alexa Preferences for street configuration and street tree planting in urban Hong Kong.


Journal of Architectural Engineering Technology

Author(s): Ng WY Chau CK Powell G Leun

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This study aimed to explore people's perception of tree planting in street canyons and the perceived tree impacts through a questionnaire survey. Also, by using a discrete choice experiment, it aimed to reveal how people performed tradeoffs among three streetscape attributes: namely permeability (i.e. spacing between buildings), aspect ratio (i.e. ratio of street width to building height), and tree planting. A secondary aim was to determine respondent's willingness to pay for streetscape features and tree planting. Despite published research results that indicate tree planting can have a negative impact on air quality, the survey results from 509 respondents in Hong Kong indicated that the majority of them held positive views of tree planting in street canyons. The probability of having an overall positive view was found to be higher if an individual perceived that trees could improve air quality, provide shading or did not obstruct footpaths. The preferred streetscape was high permeability, regardless of whether respondents thought that trees could or could not contribute to improving air quality. However respondents who perceived that trees could improve air quality preferred tree planting at both sides of the street over lower aspect ratio whereas those who perceived that trees did not improve air quality preferred low aspect ratio over tree planting at both sides of the street. Both sets of respondents did however agree on the preferred order of tree planting options, namely planting on both sides of the street was preferred to planting at the center of the street which in turn was preferable to no tree planting at all. The overall willingness to pay was estimated to be HK$163.4, HK$132.4 and HK$121.1 per month for high permeability, street-level tree planting and low aspect ratio, respectively. The study clearly identifies high permeability as the most preferred planning option. However, the perception held by the majority of respondents that trees can improve air quality is contrary to recent research findings. This poses a dilemma for urban planners in that schemes that may be more beneficial, i.e. low aspect ratio, may face more public opposition than less beneficial schemes involving tree planting. Although the study was conducted in Hong Kong the findings should be applicable to other modern metropolises characterized by high rise buildings.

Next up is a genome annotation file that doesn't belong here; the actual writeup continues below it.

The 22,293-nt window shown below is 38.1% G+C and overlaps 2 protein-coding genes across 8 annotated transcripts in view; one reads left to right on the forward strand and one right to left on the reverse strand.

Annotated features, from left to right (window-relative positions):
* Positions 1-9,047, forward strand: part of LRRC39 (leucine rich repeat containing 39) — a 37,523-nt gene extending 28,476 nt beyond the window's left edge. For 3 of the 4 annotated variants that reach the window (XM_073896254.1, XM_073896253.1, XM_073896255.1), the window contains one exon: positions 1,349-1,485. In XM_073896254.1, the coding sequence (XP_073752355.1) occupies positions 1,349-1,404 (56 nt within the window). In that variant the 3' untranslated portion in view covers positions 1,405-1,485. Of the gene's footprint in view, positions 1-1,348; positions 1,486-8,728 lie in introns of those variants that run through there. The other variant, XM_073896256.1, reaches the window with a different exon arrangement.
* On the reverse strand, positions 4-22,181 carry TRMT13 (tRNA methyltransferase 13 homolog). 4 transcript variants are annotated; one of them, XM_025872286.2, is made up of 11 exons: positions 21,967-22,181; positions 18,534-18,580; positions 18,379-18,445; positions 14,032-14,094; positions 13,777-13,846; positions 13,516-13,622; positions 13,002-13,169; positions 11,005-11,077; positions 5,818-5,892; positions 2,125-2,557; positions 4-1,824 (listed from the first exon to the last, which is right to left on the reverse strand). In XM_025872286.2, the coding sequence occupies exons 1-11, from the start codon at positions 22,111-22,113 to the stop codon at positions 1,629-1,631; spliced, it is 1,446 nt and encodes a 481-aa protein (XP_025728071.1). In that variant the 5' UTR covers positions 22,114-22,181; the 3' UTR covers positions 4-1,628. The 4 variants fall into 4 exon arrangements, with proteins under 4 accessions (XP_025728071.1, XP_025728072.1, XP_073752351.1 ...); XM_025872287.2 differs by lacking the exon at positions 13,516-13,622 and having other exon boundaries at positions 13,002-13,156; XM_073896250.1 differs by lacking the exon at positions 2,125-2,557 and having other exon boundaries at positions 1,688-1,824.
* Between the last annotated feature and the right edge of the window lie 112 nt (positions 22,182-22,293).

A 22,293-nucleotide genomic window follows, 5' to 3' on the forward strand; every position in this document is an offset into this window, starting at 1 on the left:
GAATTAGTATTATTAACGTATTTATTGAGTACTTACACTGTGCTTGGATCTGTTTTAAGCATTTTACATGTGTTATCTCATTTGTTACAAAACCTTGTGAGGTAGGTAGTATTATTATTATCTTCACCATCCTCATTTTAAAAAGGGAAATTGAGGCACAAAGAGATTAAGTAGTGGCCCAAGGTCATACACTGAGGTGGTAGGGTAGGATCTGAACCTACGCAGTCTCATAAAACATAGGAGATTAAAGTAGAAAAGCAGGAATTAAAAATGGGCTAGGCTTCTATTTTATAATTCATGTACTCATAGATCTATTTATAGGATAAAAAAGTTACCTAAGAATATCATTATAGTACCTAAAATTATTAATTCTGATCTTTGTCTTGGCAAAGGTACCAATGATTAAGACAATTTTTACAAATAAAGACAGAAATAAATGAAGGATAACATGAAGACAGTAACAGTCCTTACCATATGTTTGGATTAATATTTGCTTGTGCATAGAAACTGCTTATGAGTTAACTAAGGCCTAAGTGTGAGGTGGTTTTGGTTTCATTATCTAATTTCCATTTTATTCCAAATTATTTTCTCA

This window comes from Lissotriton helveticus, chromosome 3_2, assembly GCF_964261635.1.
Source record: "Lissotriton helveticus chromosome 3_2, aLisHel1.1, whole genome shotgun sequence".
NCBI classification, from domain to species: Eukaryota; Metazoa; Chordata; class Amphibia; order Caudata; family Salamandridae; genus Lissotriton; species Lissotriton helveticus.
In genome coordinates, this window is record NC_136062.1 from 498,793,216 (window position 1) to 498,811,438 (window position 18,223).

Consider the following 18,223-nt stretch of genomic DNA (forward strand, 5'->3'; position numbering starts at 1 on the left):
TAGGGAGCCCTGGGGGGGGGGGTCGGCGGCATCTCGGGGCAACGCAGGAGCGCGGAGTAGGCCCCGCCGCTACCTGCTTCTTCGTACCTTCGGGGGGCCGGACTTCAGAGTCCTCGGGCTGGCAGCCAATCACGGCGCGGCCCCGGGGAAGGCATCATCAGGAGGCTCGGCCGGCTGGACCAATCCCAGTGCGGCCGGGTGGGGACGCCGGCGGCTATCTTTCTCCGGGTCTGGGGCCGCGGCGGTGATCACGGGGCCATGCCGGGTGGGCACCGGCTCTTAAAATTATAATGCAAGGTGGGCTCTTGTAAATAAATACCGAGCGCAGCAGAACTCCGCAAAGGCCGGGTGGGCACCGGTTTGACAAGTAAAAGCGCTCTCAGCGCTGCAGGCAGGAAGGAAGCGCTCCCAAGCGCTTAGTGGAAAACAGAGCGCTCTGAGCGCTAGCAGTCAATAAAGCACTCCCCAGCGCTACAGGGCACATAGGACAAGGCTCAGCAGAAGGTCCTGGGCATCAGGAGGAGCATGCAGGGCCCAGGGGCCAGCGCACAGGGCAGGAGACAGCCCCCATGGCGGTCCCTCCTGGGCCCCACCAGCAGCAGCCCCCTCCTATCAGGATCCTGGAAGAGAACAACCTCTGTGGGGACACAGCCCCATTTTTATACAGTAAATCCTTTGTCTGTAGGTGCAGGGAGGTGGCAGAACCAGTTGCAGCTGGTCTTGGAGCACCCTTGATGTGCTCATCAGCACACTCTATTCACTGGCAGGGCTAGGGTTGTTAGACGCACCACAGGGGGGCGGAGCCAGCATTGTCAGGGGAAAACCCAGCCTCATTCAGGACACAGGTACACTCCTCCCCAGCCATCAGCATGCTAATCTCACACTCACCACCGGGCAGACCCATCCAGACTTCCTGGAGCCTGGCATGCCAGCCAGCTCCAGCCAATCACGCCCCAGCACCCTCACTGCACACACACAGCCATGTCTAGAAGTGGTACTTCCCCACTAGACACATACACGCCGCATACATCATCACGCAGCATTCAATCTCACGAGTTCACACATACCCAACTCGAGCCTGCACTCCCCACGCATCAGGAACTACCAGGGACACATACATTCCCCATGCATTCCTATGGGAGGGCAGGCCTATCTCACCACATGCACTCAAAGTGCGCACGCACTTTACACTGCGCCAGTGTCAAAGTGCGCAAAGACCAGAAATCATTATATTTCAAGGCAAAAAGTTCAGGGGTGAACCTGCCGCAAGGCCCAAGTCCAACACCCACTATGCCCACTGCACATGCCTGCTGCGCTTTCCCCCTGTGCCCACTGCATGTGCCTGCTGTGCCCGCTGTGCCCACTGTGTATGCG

This article was published in Urban Forestry & Urban Greening and referenced in Journal of Architectural Engineering Technology

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